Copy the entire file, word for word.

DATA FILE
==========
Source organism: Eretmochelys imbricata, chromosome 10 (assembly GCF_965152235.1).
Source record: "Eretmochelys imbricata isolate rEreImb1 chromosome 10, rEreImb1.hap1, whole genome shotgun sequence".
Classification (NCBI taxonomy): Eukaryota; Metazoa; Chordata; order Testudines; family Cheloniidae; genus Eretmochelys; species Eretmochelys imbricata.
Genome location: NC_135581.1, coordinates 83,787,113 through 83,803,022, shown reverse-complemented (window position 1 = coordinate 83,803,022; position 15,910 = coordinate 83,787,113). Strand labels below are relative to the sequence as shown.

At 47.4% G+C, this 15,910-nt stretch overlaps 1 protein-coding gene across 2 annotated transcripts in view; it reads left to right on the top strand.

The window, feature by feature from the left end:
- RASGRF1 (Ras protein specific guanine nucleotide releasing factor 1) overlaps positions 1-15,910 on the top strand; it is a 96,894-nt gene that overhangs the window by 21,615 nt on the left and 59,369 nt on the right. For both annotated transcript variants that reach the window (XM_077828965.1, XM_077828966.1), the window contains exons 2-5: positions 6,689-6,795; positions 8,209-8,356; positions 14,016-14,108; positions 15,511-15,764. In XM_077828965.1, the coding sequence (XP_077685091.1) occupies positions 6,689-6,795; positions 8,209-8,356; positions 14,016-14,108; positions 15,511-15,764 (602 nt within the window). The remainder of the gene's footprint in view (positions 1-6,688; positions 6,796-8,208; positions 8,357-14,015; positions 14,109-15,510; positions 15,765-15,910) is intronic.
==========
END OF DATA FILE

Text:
Source organism: Eretmochelys imbricata, chromosome 10 (assembly GCF_965152235.1).
Source record: "Eretmochelys imbricata isolate rEreImb1 chromosome 10, rEreImb1.hap1, whole genome shotgun sequence".
Classification (NCBI taxonomy): Eukaryota; Metazoa; Chordata; order Testudines; family Cheloniidae; genus Eretmochelys; species Eretmochelys imbricata.
Genome location: NC_135581.1, coordinates 83,787,113 through 83,803,022, shown reverse-complemented (window position 1 = coordinate 83,803,022; position 15,910 = coordinate 83,787,113). Strand labels below are relative to the sequence as shown.

At 47.4% G+C, this 15,910-nt stretch overlaps 1 protein-coding gene across 2 annotated transcripts in view; it reads left to right on the top strand.

The window, feature by feature from the left end:
- RASGRF1 (Ras protein specific guanine nucleotide releasing factor 1) overlaps positions 1-15,910 on the top strand; it is a 96,894-nt gene that overhangs the window by 21,615 nt on the left and 59,369 nt on the right. For both annotated transcript variants that reach the window (XM_077828965.1, XM_077828966.1), the window contains exons 2-5: positions 6,689-6,795; positions 8,209-8,356; positions 14,016-14,108; positions 15,511-15,764. In XM_077828965.1, the coding sequence (XP_077685091.1) occupies positions 6,689-6,795; positions 8,209-8,356; positions 14,016-14,108; positions 15,511-15,764 (602 nt within the window). The remainder of the gene's footprint in view (positions 1-6,688; positions 6,796-8,208; positions 8,357-14,015; positions 14,109-15,510; positions 15,765-15,910) is intronic.